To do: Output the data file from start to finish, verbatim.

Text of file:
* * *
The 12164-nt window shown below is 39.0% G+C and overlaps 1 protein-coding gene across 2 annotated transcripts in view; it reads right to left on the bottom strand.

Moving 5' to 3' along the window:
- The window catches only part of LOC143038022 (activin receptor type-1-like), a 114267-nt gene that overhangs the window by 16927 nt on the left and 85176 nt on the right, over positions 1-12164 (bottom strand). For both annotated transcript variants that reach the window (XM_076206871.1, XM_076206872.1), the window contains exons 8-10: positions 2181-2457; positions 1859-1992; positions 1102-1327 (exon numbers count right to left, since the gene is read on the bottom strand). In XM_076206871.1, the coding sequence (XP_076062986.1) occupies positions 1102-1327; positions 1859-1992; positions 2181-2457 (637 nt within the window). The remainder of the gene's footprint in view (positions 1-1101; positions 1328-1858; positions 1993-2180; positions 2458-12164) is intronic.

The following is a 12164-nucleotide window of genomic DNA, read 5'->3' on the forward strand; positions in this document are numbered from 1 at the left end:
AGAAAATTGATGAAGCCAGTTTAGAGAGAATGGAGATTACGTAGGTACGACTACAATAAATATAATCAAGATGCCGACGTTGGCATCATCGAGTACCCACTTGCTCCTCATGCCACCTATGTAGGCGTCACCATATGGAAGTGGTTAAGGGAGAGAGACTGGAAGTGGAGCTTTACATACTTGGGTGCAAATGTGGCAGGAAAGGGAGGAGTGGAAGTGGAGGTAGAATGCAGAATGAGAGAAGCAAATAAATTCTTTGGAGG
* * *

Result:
The 12164-nt window shown below is 39.0% G+C and overlaps 1 protein-coding gene across 2 annotated transcripts in view; it reads right to left on the bottom strand.

Moving 5' to 3' along the window:
- The window catches only part of LOC143038022 (activin receptor type-1-like), a 114267-nt gene that overhangs the window by 16927 nt on the left and 85176 nt on the right, over positions 1-12164 (bottom strand). For both annotated transcript variants that reach the window (XM_076206871.1, XM_076206872.1), the window contains exons 8-10: positions 2181-2457; positions 1859-1992; positions 1102-1327 (exon numbers count right to left, since the gene is read on the bottom strand). In XM_076206871.1, the coding sequence (XP_076062986.1) occupies positions 1102-1327; positions 1859-1992; positions 2181-2457 (637 nt within the window). The remainder of the gene's footprint in view (positions 1-1101; positions 1328-1858; positions 1993-2180; positions 2458-12164) is intronic.

The following is a 12164-nucleotide window of genomic DNA, read 5'->3' on the forward strand; positions in this document are numbered from 1 at the left end:
AGAAAATTGATGAAGCCAGTTTAGAGAGAATGGAGATTACGTAGGTACGACTACAATAAATATAATCAAGATGCCGACGTTGGCATCATCGAGTACCCACTTGCTCCTCATGCCACCTATGTAGGCGTCACCATATGGAAGTGGTTAAGGGAGAGAGACTGGAAGTGGAGCTTTACATACTTGGGTGCAAATGTGGCAGGAAAGGGAGGAGTGGAAGTGGAGGTAGAATGCAGAATGAGAGAAGCAAATAAATTCTTTGGAGG